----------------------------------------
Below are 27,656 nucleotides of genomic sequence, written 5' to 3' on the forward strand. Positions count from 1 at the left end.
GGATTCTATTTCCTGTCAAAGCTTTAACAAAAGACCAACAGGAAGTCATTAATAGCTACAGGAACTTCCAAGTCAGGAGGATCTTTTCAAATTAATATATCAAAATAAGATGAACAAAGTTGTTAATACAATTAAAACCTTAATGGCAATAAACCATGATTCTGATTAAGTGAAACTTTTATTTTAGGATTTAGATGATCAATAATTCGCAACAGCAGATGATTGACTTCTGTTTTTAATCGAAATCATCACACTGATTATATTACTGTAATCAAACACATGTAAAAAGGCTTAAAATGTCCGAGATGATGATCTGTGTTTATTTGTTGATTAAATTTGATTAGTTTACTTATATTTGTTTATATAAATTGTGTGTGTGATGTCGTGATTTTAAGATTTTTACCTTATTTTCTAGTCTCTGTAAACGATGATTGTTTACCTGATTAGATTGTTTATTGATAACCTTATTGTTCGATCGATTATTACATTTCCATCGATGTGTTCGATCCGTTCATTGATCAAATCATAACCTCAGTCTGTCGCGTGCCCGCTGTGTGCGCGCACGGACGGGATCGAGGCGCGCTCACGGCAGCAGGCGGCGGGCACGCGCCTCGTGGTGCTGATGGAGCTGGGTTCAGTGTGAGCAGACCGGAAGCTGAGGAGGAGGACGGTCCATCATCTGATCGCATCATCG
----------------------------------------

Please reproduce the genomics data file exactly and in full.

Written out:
Below are 27,656 nucleotides of genomic sequence, written 5' to 3' on the forward strand. Positions count from 1 at the left end.
GGATTCTATTTCCTGTCAAAGCTTTAACAAAAGACCAACAGGAAGTCATTAATAGCTACAGGAACTTCCAAGTCAGGAGGATCTTTTCAAATTAATATATCAAAATAAGATGAACAAAGTTGTTAATACAATTAAAACCTTAATGGCAATAAACCATGATTCTGATTAAGTGAAACTTTTATTTTAGGATTTAGATGATCAATAATTCGCAACAGCAGATGATTGACTTCTGTTTTTAATCGAAATCATCACACTGATTATATTACTGTAATCAAACACATGTAAAAAGGCTTAAAATGTCCGAGATGATGATCTGTGTTTATTTGTTGATTAAATTTGATTAGTTTACTTATATTTGTTTATATAAATTGTGTGTGTGATGTCGTGATTTTAAGATTTTTACCTTATTTTCTAGTCTCTGTAAACGATGATTGTTTACCTGATTAGATTGTTTATTGATAACCTTATTGTTCGATCGATTATTACATTTCCATCGATGTGTTCGATCCGTTCATTGATCAAATCATAACCTCAGTCTGTCGCGTGCCCGCTGTGTGCGCGCACGGACGGGATCGAGGCGCGCTCACGGCAGCAGGCGGCGGGCACGCGCCTCGTGGTGCTGATGGAGCTGGGTTCAGTGTGAGCAGACCGGAAGCTGAGGAGGAGGACGGTCCATCATCTGATCGCATCATCG